Windows 7 Update Advisor: Why can’t someone take responsibility for the end-to-end customer experience?
by Tom Austin | November 2, 2009 | Comments Off on Windows 7 Update Advisor: Why can’t someone take responsibility for the end-to-end customer experience?
I downloaded this tool from Microsoft. According to Microsoft, “It scans your PC for potential issues with your hardware, devices, and installed programs, and recommends what to do before you upgrade.”
Nice idea! Kudos.
I installed it and ran it on my Lenovo X61 tablet. It chugged away for a while and then produced a nicely formatted report.
Lo and behold, among other things, it said that “Lenovo has a website that might give you more information about getting Windows 7 to run on your PC” and provided a link (“Visit the Lenovo website”) which dumped me onto Lenovo’s home page. Hmmm. Where’s the kit of W7 drivers packaged up for my X61 for an upgrade from Vista? Nowhere obvious, that’s where.
It was obvious Lenovo wanted to sell me a NEW notebook with Windows 7. But it wasn’t clear they were in on any plan by Microsoft to make upgrading my existing Lenovo computer to Windows 7 any easier.
Maybe Lenovo’s just “different”? I installed the upgrade advisor on my 18 month old HP minitower. Same process. Same nice report. Same useless link to the HP home page. I’m noticing a pattern here.
Now onto my Dell. It was a little better. No pitch to buy a new machine. Just a link that dumped me directly on a generic support page from which I could download drivers. Uh…which ones?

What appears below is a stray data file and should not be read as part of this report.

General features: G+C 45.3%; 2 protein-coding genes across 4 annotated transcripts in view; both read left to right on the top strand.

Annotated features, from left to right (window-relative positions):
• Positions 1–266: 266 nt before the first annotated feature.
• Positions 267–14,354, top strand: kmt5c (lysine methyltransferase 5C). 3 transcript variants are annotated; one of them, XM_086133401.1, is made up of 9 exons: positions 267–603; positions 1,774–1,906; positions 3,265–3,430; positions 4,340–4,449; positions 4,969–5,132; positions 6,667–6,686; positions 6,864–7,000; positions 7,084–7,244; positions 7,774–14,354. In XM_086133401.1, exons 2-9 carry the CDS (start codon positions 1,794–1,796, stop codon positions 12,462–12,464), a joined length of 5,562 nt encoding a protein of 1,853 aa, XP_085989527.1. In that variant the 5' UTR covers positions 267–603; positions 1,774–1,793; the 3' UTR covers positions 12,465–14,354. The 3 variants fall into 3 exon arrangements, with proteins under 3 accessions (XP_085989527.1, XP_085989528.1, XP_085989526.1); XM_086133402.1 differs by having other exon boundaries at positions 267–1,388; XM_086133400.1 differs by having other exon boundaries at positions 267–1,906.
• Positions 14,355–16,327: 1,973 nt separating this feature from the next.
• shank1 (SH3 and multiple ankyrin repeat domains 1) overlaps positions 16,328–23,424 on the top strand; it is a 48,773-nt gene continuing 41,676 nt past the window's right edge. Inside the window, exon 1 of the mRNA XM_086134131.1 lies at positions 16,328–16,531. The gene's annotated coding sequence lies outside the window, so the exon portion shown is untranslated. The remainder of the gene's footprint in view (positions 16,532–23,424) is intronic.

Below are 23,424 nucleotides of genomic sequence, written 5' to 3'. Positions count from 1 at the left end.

It seems to me that the top 10 hardware OEMs could provide a driver pack for Windows 7 upgrades, tailored to the machine model you have. And the upgrade advisor could dump you onto a hardware vendor’s special Windows 7 upgrade page where you’d OK an agent to determine what machine you had (or type in the exact model number) and, voila, there would be a nice driver upgrade package presented for your download.
But do the hardware vendors care? If one of them gets a lot of traction in the market for this class of customer support, they’ll all be falling over themselves to emulate that one. (Just like the Apple iPhone AppStore has driven dozens of firms to try to emulate that model.)
Or, better yet, Microsoft could incent the vendors to want to support their customers by paying the hardware OEMs a bit of a vig on every upgrade they (help) sell.
As it stands, despite the elegance of the advisor, it feels to this consumer that the upgrade is going to be a painful and tedious crapshoot (this is not a Gartner position; only my personal reflections as a consumer). What drivers have changed? I don’t know. What drivers will I have to upgrade? I don’t know. Which should I download? I don’t know. Is there a kit with all of them for the X61 tablet? Doesn’t appear to be.
This isn’t rocket science here. What’s needed is an end-to-end focus on quality of customer experience.
The upgrade advisor doesn’t hack it.
Comments or opinions expressed on this blog are those of the individual contributors only, and do not necessarily represent the views of Gartner, Inc. or its management. Readers may copy and redistribute blog postings on other blogs, or otherwise for private, non-commercial or journalistic purposes, with attribution to Gartner. This content may not be used for any other purposes in any other formats or media. The content on this blog is provided on an "as-is" basis. Gartner shall not be liable for any damages whatsoever arising out of the content or use of this blog.